The One In, One Out Rule is a Lie

Some conventional wisdom is battle tested and proven. Some age-old advice needs to get with the times. I’ve been thinking a lot about one particular gem of the organizing cannon, and why the one in, one out rule is a lie. 

The One In, One Out Rule is a Lie


The one in, one out rule applies not only to closet organizing, but our whole lives. It assumes that we are rational beings who know the value of “enough.” It also assumes that our things are roughly equal in value and utility. This rule also assumes that we buy individual items and not packs of multiples.

One In, One Out Rule is a Lie

Let’s break it down. I recently found myself in a store (!) with no kids (!), an extra hour (!), and a gift card in my hand. Jackpot! I found three cute tops and brought them home.

Strictly speaking, I didn’t need three new tops. My strategy for my wardrobe is to limit the number of hangers in my organized closet. Since my hangers never leave the closet, and none of my family members’ hangers ever co-mingle, the number of tops I can own has a hard limit.

When you buy something new, or you receive a gift, your brain probably doesn’t switch to declutter mode right away. Me neither. To make the one in, one out rule work, I’ve now got to get excited about eliminating three things from my closet, probably on a different day.

-Should the things I eliminate all be shirts, or can they be any type of clothing?
-Could they be knick-nicks?
-Could they be things from my winter wardrobe, even though I bought summer shirts?
-One was a cardigan, so can I just hang it over a shirt or is that cheating?

Let’s assume I’m really committed to this one in, one out thing. Now it gets harder. There’s a bit of brain science that comes into play here, and it has to do with things like the endowment theory that I wrote about before and loss aversion, which is when our brains try to avoid the pain of any loss. Loss can be big or small, even the idea of losing three relatively unloved tops in the back of my closet can cause physical pain.

-I truly like all of my clothes. Even the t-shirt that’s got a tiny little stain that you can’t see when I wear a sweater isn’t that bad. I might keep that one…just in case
-The black cami that is a little scratchy is the one that completes that certain ensemble…that I hardly ever wear but might next season. 
-The bright pink shirt looks great when ironed…maybe I’ll iron again someday, right?
-Where should I store the three things I selected to offload? Can I put them away but nearby, in case I want to wear them again?
-If I’m editing my wardrobe of things that are perfectly good, is that a sustainable and responsible thing to do???

If this sounds like the voice in your head, check out the things baby boomers say when decluttering.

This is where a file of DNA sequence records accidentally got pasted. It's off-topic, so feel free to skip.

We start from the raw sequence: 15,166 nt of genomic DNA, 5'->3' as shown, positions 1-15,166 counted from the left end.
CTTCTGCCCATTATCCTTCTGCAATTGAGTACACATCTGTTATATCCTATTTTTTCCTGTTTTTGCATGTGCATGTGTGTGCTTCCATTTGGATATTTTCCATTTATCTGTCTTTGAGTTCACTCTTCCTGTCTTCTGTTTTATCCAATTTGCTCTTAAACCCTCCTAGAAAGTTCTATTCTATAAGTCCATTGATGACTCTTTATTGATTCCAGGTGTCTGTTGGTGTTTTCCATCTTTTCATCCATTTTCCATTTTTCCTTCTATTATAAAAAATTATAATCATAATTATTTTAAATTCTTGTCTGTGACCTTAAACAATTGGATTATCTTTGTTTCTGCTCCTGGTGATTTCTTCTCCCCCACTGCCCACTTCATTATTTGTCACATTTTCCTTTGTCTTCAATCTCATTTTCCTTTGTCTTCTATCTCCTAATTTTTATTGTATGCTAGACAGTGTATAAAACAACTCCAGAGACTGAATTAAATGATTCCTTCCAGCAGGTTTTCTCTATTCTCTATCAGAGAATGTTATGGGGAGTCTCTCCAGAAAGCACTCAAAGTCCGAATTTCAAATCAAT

Does the one in, one out rule apply to non-clothing things?

People don’t always pay attention to the one in, one out rule in the pantry, whey they are–let’s face it–more likely to stockpile food. The same is true for office supplies. Some people stockpile gifts, too, reasoning that they can save money by being prepared for every gift-giving occasion.

The math doesn’t always lean towards a perfectly stocked drawer. When I get a hole in my sock, I’m usually buying a 3-pack to replace the one pair. There is that uncomfortable space between not enough socks and too many to fit in the drawer. It’s surprisingly hard to land on the spot where we have “enough.”

What sounds like a completely reasonable rule to live by is surprisingly complicated, so don’t beat yourself up if you fail on this one. I’m calling the one in, one out rule a lie.

The One In, One Out Rule is a Guideline

That doesn’t mean you shouldn’t use it as more of a guideline, in the same way that a plate of food is probably enough for dinner. That’s a guideline, too, but that doesn’t mean that your plate can’t be a bowl sometimes, or a different size than my plate, or that you can’t have seconds on occasion.

Guidelines are good. The one in, one out guideline will help keep us in a mostly organized home, where we don’t spend days decluttering. You don’t have to follow this rule rigidly to benefit from it.

In case you are wondering, I did choose three tops to donate. The truth? It was hard, and it took almost as much time as shopping for the new tops! But I haven’t worn these in a very long time, and the newer shirts are more flattering and easier to care for, so, yeah, I’m sticking with the plan and going with the future.

The One In One Out Rule is a Lie-after

What are your thoughts on the one in, one out rule?


This Post Has 2 Comments

  1. Elianne

    Dear Darla, the 1In-1Out guideline/rule has been super helpful for me. I recently purchased a much needed Sauce Pan, then donated 3 larger pots and pans. Win! Earlier this year I purchased 3 new winter tops, then chose 3 older winter tops to donate. But 3 tops aren’t worth a trip to donate, so I leveled up with items from Husband’s closet (with his approval)!

    1. Darla

      Excellent job. You have the hang of it.

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